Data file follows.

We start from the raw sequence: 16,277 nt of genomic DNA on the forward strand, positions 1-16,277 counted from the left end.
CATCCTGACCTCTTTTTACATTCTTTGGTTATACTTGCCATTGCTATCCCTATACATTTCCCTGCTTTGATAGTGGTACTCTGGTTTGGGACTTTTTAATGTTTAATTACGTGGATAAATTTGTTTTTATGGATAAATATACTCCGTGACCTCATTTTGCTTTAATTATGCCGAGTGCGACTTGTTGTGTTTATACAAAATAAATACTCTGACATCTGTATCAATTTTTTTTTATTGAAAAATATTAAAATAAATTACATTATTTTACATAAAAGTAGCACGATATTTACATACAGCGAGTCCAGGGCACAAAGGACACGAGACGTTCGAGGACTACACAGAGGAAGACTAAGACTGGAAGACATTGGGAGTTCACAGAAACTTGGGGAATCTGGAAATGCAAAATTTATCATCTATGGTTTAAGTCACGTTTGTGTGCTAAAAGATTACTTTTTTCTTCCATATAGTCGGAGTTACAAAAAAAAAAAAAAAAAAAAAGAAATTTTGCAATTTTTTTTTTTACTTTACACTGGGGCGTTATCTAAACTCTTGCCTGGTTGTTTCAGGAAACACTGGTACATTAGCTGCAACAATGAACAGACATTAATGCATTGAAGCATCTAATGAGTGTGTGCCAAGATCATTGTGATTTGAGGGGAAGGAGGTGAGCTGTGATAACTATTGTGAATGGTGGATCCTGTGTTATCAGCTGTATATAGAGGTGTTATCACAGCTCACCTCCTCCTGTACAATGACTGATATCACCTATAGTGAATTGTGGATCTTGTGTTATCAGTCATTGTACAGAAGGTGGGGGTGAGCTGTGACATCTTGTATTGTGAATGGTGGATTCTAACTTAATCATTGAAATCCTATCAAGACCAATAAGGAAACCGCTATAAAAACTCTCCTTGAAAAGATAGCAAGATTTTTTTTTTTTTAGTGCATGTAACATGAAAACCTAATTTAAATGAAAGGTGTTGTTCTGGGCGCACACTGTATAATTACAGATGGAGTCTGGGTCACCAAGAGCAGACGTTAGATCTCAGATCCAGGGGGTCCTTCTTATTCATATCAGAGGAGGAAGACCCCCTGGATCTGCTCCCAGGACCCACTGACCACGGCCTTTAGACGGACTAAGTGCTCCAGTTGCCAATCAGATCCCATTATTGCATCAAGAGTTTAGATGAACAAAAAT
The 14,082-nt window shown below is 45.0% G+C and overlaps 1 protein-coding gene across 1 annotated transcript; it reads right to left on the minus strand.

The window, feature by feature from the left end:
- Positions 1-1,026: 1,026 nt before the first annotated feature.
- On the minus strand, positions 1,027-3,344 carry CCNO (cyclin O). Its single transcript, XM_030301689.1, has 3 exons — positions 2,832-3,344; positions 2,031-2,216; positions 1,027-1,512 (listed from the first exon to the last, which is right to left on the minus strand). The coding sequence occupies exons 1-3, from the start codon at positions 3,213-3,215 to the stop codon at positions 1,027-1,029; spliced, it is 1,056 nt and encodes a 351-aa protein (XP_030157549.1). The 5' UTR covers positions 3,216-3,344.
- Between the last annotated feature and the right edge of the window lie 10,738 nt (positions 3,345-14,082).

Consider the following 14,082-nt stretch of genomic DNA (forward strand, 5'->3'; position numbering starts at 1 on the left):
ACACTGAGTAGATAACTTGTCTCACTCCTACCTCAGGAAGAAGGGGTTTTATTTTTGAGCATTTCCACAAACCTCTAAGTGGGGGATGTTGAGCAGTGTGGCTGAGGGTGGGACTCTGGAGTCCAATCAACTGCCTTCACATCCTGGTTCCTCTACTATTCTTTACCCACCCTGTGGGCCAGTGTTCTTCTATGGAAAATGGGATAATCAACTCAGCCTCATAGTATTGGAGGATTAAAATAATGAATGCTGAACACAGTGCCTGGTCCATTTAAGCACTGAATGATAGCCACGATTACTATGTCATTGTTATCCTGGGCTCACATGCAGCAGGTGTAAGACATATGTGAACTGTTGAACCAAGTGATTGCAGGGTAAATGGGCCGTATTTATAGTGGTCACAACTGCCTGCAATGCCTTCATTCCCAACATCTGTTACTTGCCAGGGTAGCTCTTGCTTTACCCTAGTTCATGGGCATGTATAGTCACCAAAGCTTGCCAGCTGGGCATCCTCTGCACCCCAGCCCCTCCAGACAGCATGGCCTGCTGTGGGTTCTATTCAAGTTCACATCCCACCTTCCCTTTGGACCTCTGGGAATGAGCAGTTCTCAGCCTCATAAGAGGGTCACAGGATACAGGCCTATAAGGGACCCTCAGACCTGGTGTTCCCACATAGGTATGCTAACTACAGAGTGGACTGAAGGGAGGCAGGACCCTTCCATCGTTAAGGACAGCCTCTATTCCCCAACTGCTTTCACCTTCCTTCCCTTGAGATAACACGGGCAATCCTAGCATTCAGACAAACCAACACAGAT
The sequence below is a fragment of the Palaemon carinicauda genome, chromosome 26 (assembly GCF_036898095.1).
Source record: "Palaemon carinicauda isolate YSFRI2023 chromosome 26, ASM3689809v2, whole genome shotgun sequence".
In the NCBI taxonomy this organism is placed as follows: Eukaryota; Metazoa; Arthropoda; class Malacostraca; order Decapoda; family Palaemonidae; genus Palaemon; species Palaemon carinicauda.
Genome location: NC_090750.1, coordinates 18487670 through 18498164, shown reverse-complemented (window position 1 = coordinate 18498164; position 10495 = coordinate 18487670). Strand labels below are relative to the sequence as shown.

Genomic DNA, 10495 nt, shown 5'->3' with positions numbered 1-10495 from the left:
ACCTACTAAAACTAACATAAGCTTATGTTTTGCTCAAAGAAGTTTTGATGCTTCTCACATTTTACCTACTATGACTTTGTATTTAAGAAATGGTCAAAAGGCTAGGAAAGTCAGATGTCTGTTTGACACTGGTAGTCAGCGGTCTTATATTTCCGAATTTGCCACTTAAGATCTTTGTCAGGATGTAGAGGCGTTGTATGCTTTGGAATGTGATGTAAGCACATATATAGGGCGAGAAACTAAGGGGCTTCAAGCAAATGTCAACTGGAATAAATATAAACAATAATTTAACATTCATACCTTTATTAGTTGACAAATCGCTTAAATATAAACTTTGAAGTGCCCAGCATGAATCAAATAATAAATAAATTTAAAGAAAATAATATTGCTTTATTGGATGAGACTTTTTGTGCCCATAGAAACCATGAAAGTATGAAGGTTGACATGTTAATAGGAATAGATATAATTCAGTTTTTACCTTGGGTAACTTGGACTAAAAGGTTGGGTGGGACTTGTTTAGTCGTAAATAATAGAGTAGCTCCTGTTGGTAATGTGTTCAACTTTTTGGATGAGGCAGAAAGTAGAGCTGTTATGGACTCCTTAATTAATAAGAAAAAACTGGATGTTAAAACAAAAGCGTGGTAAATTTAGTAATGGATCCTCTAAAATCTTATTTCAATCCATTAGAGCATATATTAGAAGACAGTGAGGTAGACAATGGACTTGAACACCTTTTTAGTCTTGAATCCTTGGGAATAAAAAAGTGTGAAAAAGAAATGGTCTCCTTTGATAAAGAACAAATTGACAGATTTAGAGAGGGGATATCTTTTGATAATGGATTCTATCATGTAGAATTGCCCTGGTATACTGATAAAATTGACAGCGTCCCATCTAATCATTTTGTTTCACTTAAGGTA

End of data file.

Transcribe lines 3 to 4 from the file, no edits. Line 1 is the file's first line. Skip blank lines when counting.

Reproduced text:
The 14,082-nt window shown below is 45.0% G+C and overlaps 1 protein-coding gene across 1 annotated transcript; it reads right to left on the minus strand.

The window, feature by feature from the left end: